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“[Canadians] have been on board with the [legalization] for a long time,” said Darrell Bricker CEO of Ipsos Affairs. “To be clear, what they are on board with is the idea that people should not be going to jail or have a criminal record because of the fact they are using pot personally.”
The new polling also suggests that if pot becomes legal, one in four Canadians (26 per cent) say they’ll use marijuana recreationally, compared with just 15 per cent who say they currently use it.
The series of bills, which were tabled just after noon on Thursday is being led by Health Canada and the departments of Justice and Public Safety. The Liberals have said they are aiming to have the legislation in place by Canada Day 2018.
Under the proposed bills, adults over 18 could possess up to 30 grams of dried cannabis and grow up to four plants per household. The bill also aims to create new criminal offences with maximum penalties of 14 years in jail for anyone who sells pot to young people.
In addressing issues around impaired driving, the federal government has pledged to implement a roadside testing system “before legalization occurs” that would allow police to obtain a saliva sample “if they reasonably suspect that a driver has drugs in their body.”
WATCH: A major BC study of young adults who use marijuana reveals some startling statistics about their risky behavior behind the wheel. Grace Ke reports.
Canadians still support some restrictions around legally using pot like where it can be used and whether people should be allowed to grow it at home.
The new polling results found only 49 per cent of Canadians support allowing people to grow marijuana plants at home. Support for growing plants at home was strongest in western Canada with 63 per cent of B.C. residents, 58 per cent of Albertans, and 57 per cent of residents of Saskatchewan and Manitoba approving of the idea.
Fewer Ontario and Quebec residents support the idea with just with 47 per cent and 37 per cent, respectively.
And just two in 10 (19%) say they’re likely to grow plants in their home if it becomes legal, the strongest green thumbs being Albertans (31%) and people who identify as millennials (28%).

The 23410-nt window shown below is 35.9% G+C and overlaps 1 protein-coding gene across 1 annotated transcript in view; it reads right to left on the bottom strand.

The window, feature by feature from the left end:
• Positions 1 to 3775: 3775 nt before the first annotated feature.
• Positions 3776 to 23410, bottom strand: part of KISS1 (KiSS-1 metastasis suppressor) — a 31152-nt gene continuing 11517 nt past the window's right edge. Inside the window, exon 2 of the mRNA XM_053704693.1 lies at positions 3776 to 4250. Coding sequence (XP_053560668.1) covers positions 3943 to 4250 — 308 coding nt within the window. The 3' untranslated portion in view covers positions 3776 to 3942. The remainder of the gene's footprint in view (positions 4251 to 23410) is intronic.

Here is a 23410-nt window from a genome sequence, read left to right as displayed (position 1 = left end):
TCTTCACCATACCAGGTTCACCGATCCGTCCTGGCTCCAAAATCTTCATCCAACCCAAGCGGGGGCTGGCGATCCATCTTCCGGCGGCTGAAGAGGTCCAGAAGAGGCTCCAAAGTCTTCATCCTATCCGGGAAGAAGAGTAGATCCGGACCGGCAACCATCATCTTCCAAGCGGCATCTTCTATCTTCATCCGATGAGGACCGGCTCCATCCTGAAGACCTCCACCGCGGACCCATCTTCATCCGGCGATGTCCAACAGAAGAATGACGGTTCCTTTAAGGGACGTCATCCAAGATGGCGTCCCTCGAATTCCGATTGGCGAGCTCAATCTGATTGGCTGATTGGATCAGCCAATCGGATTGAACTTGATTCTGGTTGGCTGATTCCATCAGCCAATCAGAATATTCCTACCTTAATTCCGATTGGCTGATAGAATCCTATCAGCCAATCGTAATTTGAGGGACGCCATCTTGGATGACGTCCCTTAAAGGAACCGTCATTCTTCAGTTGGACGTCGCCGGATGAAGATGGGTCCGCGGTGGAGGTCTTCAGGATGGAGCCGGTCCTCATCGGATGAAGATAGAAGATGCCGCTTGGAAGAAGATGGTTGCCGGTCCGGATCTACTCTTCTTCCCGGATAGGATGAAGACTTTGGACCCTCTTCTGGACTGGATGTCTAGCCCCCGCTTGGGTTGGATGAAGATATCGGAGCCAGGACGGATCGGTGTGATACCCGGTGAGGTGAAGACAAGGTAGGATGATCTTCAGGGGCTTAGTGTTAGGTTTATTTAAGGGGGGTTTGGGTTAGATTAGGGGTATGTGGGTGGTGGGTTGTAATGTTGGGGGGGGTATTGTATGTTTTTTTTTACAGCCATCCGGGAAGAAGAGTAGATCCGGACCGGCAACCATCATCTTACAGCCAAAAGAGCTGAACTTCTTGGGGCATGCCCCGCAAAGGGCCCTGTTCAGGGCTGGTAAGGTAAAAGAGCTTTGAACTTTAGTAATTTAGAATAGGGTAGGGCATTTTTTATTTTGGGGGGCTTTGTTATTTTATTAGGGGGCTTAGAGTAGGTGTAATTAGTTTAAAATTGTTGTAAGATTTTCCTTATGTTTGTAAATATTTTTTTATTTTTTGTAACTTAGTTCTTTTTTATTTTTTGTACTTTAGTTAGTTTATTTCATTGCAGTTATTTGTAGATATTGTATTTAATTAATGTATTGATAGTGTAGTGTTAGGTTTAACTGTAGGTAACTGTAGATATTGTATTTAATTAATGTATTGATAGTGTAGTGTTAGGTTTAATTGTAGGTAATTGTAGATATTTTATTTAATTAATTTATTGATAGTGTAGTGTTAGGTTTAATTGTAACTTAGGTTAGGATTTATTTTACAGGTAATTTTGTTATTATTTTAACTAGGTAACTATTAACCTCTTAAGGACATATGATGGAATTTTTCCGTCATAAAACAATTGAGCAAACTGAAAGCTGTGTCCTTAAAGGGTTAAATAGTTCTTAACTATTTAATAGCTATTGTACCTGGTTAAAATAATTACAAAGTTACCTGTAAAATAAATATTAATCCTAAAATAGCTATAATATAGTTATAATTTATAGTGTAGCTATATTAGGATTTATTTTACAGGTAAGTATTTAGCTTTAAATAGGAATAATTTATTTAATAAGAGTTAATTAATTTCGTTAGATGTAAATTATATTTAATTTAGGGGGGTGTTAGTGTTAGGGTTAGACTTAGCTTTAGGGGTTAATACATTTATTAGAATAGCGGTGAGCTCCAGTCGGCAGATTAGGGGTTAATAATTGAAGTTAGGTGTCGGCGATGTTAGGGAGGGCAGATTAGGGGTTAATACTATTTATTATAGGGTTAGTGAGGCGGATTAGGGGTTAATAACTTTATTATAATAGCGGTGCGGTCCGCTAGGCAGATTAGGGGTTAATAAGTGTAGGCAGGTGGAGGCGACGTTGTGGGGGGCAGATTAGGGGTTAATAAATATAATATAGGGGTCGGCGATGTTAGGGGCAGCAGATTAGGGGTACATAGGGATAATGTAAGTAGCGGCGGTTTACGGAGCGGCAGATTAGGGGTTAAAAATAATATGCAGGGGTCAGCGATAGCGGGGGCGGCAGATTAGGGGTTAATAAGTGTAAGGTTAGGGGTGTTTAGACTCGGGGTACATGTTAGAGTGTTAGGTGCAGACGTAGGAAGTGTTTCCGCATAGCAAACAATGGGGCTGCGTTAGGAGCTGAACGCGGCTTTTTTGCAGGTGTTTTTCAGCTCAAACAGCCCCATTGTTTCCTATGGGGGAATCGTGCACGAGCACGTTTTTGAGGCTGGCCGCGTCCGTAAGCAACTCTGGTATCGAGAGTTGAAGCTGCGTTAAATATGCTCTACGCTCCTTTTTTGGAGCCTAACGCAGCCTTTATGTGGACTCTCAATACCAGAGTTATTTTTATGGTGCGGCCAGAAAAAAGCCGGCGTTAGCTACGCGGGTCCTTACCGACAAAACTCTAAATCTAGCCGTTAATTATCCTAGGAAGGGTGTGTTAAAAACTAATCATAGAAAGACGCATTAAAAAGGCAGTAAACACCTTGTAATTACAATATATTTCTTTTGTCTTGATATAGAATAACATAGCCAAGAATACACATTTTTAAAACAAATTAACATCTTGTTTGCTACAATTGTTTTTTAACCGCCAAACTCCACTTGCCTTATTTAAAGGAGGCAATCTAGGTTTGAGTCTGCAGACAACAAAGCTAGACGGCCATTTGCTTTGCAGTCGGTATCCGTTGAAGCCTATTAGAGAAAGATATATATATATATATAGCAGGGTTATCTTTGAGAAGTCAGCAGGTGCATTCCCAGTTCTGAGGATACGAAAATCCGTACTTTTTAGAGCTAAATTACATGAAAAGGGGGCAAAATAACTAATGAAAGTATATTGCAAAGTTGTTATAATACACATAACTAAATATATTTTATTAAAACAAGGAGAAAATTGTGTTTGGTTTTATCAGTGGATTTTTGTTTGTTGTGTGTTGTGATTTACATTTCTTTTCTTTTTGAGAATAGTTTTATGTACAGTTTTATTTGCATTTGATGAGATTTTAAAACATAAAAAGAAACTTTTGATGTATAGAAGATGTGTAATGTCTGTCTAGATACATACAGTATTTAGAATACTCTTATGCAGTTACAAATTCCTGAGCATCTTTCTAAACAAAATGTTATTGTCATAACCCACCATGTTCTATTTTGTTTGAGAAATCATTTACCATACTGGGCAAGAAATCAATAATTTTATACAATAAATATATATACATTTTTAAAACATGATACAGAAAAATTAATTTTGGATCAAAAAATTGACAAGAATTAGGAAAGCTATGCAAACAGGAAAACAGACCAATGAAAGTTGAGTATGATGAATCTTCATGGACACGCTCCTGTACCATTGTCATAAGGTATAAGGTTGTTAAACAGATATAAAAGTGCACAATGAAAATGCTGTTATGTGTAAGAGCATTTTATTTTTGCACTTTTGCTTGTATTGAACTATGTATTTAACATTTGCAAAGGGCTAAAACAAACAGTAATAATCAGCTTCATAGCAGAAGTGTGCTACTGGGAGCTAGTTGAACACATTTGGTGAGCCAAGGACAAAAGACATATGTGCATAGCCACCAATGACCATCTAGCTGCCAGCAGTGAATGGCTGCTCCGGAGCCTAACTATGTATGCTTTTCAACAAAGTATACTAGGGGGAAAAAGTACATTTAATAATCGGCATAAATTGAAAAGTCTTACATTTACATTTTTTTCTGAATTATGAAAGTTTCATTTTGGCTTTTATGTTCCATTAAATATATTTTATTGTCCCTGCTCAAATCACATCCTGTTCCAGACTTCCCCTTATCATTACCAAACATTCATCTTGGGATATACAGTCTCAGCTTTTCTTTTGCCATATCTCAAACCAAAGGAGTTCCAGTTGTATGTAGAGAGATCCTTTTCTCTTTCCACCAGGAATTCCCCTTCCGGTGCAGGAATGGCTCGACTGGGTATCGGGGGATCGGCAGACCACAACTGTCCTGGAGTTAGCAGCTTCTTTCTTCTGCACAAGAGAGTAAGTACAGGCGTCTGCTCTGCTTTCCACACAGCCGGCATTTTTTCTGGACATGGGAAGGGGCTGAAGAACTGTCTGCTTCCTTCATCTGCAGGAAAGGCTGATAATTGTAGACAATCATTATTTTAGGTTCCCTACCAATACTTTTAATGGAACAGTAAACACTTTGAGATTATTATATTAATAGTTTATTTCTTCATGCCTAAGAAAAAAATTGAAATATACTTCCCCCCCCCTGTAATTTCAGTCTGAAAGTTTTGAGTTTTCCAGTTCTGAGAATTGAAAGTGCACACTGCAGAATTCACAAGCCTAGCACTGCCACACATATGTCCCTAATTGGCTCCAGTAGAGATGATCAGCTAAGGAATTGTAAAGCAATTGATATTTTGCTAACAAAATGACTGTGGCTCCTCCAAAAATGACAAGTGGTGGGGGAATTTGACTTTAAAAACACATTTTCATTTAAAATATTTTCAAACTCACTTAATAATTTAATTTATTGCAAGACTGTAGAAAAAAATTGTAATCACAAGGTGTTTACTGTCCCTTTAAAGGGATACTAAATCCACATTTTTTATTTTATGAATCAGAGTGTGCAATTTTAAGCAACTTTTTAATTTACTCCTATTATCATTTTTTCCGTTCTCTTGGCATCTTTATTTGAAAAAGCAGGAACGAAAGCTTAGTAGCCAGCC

When it comes to age restrictions around buying pot the polling data found nearly half of Canadians believe the minimum age should be set at 21, while fewer people support a lower age: 20 (5%), 19 (18%), 18 (23%), 17 (2%) or 16 (3%).
The government also announced Thursday that provinces and territories would be able to set their own licensing, distribution and retail sales rules around marijuana and as well as any changes to provincial traffic safety laws.
“[Canadians] don’t want to see it on every street, or regard it as a kind of everyday thing,” Bricker said. “They still see it as restricted substance, they still want to have it controlled. The older population still has trouble with this … this remains potentially a minefield.”
New polling suggests Canadians are most supportive of the idea of it being sold at licensed marijuana specialty stores (73%), while a majority also support (62%) its sale at stores owned and managed by the government.
Forty-nine per cent believe marijuana should be sold outlets currently licensed to sell alcohol and just 24 per cent say it should be sold at convenience stores.
“This government tends to like these big announcements where they don’t have the loose ends tied up,” Bricker said. “It’ll be interesting to see when we do the big announcement today, where it all goes. Because the potential for a lot of players being involved in this that have a lot of contradictory and conflicting points of view is very high.”
The Ipsos poll was conducted between April 10 and 11 2017 using a sample of 1,004 Canadians from Ipsos’s online panel interviewed online. Weighting was then employed to balance demographics to ensure that the sample’s composition reflects that of the adult population according to Census data and to provide results intended to approximate the sample universe. In this case, the poll is accurate to within +/ – 3.5 percentage points, 19 times out of 20, had all Canadian adults been polled.
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